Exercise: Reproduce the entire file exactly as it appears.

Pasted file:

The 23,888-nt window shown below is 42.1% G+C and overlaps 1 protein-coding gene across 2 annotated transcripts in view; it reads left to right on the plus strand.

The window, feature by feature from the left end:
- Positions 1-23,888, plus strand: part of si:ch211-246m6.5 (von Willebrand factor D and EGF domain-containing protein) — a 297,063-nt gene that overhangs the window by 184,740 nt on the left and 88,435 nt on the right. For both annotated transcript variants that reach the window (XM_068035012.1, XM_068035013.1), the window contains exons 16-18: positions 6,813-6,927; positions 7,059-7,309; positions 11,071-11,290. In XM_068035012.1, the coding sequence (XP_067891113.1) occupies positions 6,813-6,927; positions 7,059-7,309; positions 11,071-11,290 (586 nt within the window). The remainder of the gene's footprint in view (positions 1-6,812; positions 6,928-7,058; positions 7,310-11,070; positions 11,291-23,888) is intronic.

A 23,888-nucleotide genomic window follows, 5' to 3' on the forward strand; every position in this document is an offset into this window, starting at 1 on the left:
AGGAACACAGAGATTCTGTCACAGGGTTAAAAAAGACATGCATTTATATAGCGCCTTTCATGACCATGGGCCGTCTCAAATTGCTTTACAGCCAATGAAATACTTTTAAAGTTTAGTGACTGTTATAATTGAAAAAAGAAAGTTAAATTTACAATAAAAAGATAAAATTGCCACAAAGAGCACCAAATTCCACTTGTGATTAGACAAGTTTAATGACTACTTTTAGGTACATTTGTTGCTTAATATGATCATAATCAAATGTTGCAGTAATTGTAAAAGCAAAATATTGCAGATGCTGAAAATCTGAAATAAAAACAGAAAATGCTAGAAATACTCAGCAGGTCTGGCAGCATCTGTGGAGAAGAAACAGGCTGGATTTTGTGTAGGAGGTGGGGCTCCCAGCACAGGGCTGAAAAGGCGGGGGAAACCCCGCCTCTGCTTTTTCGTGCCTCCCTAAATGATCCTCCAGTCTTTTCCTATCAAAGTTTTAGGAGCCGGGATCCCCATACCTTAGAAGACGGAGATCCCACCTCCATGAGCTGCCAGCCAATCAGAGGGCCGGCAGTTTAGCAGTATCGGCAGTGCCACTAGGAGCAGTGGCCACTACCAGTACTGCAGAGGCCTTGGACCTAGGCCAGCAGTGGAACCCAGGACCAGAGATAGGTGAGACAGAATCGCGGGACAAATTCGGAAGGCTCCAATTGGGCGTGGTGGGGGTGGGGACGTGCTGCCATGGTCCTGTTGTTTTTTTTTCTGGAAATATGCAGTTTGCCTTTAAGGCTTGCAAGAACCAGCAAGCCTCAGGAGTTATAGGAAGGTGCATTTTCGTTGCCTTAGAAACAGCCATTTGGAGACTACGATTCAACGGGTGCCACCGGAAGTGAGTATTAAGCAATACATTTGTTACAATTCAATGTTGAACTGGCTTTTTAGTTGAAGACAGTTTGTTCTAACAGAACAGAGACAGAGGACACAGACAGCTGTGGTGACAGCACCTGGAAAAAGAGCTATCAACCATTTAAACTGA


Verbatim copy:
The 23,888-nt window shown below is 42.1% G+C and overlaps 1 protein-coding gene across 2 annotated transcripts in view; it reads left to right on the plus strand.

The window, feature by feature from the left end:
- Positions 1-23,888, plus strand: part of si:ch211-246m6.5 (von Willebrand factor D and EGF domain-containing protein) — a 297,063-nt gene that overhangs the window by 184,740 nt on the left and 88,435 nt on the right. For both annotated transcript variants that reach the window (XM_068035012.1, XM_068035013.1), the window contains exons 16-18: positions 6,813-6,927; positions 7,059-7,309; positions 11,071-11,290. In XM_068035012.1, the coding sequence (XP_067891113.1) occupies positions 6,813-6,927; positions 7,059-7,309; positions 11,071-11,290 (586 nt within the window). The remainder of the gene's footprint in view (positions 1-6,812; positions 6,928-7,058; positions 7,310-11,070; positions 11,291-23,888) is intronic.

A 23,888-nucleotide genomic window follows, 5' to 3' on the forward strand; every position in this document is an offset into this window, starting at 1 on the left:
AGGAACACAGAGATTCTGTCACAGGGTTAAAAAAGACATGCATTTATATAGCGCCTTTCATGACCATGGGCCGTCTCAAATTGCTTTACAGCCAATGAAATACTTTTAAAGTTTAGTGACTGTTATAATTGAAAAAAGAAAGTTAAATTTACAATAAAAAGATAAAATTGCCACAAAGAGCACCAAATTCCACTTGTGATTAGACAAGTTTAATGACTACTTTTAGGTACATTTGTTGCTTAATATGATCATAATCAAATGTTGCAGTAATTGTAAAAGCAAAATATTGCAGATGCTGAAAATCTGAAATAAAAACAGAAAATGCTAGAAATACTCAGCAGGTCTGGCAGCATCTGTGGAGAAGAAACAGGCTGGATTTTGTGTAGGAGGTGGGGCTCCCAGCACAGGGCTGAAAAGGCGGGGGAAACCCCGCCTCTGCTTTTTCGTGCCTCCCTAAATGATCCTCCAGTCTTTTCCTATCAAAGTTTTAGGAGCCGGGATCCCCATACCTTAGAAGACGGAGATCCCACCTCCATGAGCTGCCAGCCAATCAGAGGGCCGGCAGTTTAGCAGTATCGGCAGTGCCACTAGGAGCAGTGGCCACTACCAGTACTGCAGAGGCCTTGGACCTAGGCCAGCAGTGGAACCCAGGACCAGAGATAGGTGAGACAGAATCGCGGGACAAATTCGGAAGGCTCCAATTGGGCGTGGTGGGGGTGGGGACGTGCTGCCATGGTCCTGTTGTTTTTTTTTCTGGAAATATGCAGTTTGCCTTTAAGGCTTGCAAGAACCAGCAAGCCTCAGGAGTTATAGGAAGGTGCATTTTCGTTGCCTTAGAAACAGCCATTTGGAGACTACGATTCAACGGGTGCCACCGGAAGTGAGTATTAAGCAATACATTTGTTACAATTCAATGTTGAACTGGCTTTTTAGTTGAAGACAGTTTGTTCTAACAGAACAGAGACAGAGGACACAGACAGCTGTGGTGACAGCACCTGGAAAAAGAGCTATCAACCATTTAAACTGA